Oh, Shut Up Already
Sorry--that means you, too, Wayne.


Shannen W. Coffin

Ican hardly wait. I’m going to camp out the night before to get tickets. It’s going to be the greatest show on earth. Just think! L’il Kim and Benny Boom debating Social Security privatization! Kevin Bacon extolling the virtues of U.S. antidumping policy! Woody Harrelson and Rebecca Romijn-Stamos discussing European troop-deployment plans for the 21st century!

O.K., maybe it’s not that bad, but it seems that every two-bit celebrity not currently occupying the center square on a morning game show is lining up to join in an anti-Bush advertising campaign sponsored by multibillionaire George Soros’s pet political project According to the Washington Post, “a celebrity-saturated effort to defeat the president kicks into high gear [this week] with a premiere featuring music by Moby, the Roots and Natalie Merchant, and appearances by actor Kevin Bacon, liberal radio hosts Al Franken and Jeaneane Garafalo and onetime candidate Howard Dean.” Woody Harrelson has lent a hand in writing, directing, and starring in a short feature titled Cheney is Not on Our Side.

Now, don’t get me wrong. For reasons that should be apparent, I like Rebecca Romijn-Stamos as much as the next guy. I thought her two-minute appearance in the second Austin Powers film was worth a giggle or two. And Kevin Bacon had his breakthrough part in one of the classic films of all time, National Lampoon’s Animal House–even if everything went downhill thereafter. Rob Reiner, of course, has done some interesting things in film, allowing him to separate himself–at least to some degree–from his role as Michael “Meathead” Stivic. And I’m sure that, if I had absolutely any clue about what was going on in popular music today, I’d have some witty observation about Moby, above and beyond a play on his name.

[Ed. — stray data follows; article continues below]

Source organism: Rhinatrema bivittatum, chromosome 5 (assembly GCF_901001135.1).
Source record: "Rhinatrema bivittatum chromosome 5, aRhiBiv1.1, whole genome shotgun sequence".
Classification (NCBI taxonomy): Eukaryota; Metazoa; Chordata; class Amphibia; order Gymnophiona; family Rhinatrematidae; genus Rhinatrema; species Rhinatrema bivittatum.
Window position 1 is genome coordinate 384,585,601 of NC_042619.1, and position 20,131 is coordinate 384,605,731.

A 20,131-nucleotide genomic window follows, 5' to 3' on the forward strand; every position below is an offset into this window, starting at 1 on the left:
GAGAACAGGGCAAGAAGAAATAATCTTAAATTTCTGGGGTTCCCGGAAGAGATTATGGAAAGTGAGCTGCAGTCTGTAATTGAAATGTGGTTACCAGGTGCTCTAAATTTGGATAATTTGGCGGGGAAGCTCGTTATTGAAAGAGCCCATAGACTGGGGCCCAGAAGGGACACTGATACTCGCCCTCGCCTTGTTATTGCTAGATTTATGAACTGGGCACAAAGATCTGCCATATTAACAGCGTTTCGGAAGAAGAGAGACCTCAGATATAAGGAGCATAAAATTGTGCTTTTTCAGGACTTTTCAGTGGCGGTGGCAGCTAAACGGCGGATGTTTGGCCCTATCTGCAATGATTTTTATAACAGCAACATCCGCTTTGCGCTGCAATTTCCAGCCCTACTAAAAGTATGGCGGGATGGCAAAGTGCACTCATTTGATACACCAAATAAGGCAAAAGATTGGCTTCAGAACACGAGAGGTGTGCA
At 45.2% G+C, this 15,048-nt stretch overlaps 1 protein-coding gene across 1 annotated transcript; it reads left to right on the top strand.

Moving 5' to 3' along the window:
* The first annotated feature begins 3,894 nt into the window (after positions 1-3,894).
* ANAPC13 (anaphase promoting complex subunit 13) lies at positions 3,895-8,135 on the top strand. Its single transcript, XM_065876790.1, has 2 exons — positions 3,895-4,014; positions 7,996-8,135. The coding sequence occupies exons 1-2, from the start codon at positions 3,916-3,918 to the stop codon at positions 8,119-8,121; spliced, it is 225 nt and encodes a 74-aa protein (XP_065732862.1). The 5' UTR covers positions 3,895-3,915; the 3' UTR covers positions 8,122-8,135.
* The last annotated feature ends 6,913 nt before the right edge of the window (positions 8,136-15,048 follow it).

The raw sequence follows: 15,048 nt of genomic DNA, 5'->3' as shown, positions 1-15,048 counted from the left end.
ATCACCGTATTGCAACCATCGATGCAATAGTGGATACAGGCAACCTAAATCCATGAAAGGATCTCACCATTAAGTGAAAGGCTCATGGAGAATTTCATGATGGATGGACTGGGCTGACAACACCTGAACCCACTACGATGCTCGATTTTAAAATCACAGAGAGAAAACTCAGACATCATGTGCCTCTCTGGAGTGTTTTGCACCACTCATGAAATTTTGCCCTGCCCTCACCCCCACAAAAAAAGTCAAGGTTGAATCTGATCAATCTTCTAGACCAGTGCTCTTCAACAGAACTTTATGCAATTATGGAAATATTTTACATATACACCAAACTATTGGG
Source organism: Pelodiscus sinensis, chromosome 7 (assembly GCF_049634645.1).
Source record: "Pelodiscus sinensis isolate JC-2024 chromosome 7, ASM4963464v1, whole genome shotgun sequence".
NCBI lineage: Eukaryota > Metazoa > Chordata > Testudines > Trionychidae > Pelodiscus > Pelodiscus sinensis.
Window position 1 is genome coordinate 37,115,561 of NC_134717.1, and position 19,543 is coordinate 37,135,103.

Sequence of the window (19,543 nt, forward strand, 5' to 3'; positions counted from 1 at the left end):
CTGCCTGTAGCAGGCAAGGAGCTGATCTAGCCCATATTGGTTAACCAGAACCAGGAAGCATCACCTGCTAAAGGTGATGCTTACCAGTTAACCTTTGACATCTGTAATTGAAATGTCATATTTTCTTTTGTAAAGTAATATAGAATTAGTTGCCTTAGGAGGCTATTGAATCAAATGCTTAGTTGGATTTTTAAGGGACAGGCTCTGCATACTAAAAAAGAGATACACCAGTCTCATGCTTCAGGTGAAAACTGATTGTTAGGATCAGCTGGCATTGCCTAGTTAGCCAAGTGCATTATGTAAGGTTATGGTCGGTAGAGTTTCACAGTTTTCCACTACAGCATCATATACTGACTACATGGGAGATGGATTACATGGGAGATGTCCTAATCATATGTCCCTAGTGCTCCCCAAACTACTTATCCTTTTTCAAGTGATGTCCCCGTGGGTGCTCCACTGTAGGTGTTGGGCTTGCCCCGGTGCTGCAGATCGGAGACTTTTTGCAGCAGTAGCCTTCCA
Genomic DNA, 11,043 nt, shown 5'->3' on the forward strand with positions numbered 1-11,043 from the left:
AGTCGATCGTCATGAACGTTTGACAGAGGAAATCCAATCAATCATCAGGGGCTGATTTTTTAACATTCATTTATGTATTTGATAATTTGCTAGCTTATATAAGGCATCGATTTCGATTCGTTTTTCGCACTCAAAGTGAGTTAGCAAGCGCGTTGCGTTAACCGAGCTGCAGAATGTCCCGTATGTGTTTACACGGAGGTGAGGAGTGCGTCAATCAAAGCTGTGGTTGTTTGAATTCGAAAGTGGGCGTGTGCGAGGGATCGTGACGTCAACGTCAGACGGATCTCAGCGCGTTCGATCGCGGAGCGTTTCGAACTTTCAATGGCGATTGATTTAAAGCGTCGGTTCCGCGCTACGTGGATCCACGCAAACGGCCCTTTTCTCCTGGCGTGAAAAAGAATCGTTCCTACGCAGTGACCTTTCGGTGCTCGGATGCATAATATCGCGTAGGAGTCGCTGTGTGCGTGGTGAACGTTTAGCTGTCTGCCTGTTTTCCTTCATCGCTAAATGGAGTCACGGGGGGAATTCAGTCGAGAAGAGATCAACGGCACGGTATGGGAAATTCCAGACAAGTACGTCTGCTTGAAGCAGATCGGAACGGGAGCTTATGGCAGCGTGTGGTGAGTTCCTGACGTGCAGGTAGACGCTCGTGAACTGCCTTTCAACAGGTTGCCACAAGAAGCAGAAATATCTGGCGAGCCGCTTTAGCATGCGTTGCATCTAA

But, assuming the mantle of those who could not afford the price of admission–or, who, for some unfathomable reason chose not to attend–last night’s Bush-bashing soiree, let me express this sentiment: We simply don’t care. We don’t care that Moby is upset that “George Bush pretends to be a cowboy” while running up “the largest federal deficit in history.” We don’t care that Benny Boom thinks “George Bush is probably the first real gangsta we’ve had in office.” We don’t care about Bruce Springsteen’s thoughts on “economic justice, transparent government, how do we treat our weakest citizens, say, in foreign policy.” The views of Hollywood, Broadway, Motown, and for that matter, the runways of Paris and New York don’t add an ounce of weight to the serious issues facing our country in this Presidential election. To quote Bill Murray in Meatballs, “It just doesn’t matter.”